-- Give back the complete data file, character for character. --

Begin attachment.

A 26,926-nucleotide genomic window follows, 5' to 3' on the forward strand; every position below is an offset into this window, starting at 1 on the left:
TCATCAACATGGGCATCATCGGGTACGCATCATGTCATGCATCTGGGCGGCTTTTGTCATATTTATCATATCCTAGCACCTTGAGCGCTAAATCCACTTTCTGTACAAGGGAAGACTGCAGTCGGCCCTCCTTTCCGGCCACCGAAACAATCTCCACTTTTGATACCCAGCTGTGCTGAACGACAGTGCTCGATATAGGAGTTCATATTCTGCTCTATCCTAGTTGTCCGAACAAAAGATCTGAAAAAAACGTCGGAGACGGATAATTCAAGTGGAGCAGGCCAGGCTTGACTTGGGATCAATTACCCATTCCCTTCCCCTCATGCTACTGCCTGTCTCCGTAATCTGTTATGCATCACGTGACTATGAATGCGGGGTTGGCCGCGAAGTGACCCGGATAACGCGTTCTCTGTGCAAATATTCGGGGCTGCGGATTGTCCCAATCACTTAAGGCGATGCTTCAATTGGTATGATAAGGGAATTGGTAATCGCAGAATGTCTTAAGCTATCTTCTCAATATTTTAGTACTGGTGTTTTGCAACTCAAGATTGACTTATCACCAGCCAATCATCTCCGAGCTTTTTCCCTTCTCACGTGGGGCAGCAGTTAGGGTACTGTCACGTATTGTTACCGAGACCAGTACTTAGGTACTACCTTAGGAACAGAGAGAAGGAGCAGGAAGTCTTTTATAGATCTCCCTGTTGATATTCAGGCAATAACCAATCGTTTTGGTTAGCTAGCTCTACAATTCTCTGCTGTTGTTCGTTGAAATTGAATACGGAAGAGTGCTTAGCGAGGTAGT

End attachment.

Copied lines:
A 26,926-nucleotide genomic window follows, 5' to 3' on the forward strand; every position below is an offset into this window, starting at 1 on the left:
TCATCAACATGGGCATCATCGGGTACGCATCATGTCATGCATCTGGGCGGCTTTTGTCATATTTATCATATCCTAGCACCTTGAGCGCTAAATCCACTTTCTGTACAAGGGAAGACTGCAGTCGGCCCTCCTTTCCGGCCACCGAAACAATCTCCACTTTTGATACCCAGCTGTGCTGAACGACAGTGCTCGATATAGGAGTTCATATTCTGCTCTATCCTAGTTGTCCGAACAAAAGATCTGAAAAAAACGTCGGAGACGGATAATTCAAGTGGAGCAGGCCAGGCTTGACTTGGGATCAATTACCCATTCCCTTCCCCTCATGCTACTGCCTGTCTCCGTAATCTGTTATGCATCACGTGACTATGAATGCGGGGTTGGCCGCGAAGTGACCCGGATAACGCGTTCTCTGTGCAAATATTCGGGGCTGCGGATTGTCCCAATCACTTAAGGCGATGCTTCAATTGGTATGATAAGGGAATTGGTAATCGCAGAATGTCTTAAGCTATCTTCTCAATATTTTAGTACTGGTGTTTTGCAACTCAAGATTGACTTATCACCAGCCAATCATCTCCGAGCTTTTTCCCTTCTCACGTGGGGCAGCAGTTAGGGTACTGTCACGTATTGTTACCGAGACCAGTACTTAGGTACTACCTTAGGAACAGAGAGAAGGAGCAGGAAGTCTTTTATAGATCTCCCTGTTGATATTCAGGCAATAACCAATCGTTTTGGTTAGCTAGCTCTACAATTCTCTGCTGTTGTTCGTTGAAATTGAATACGGAAGAGTGCTTAGCGAGGTAGT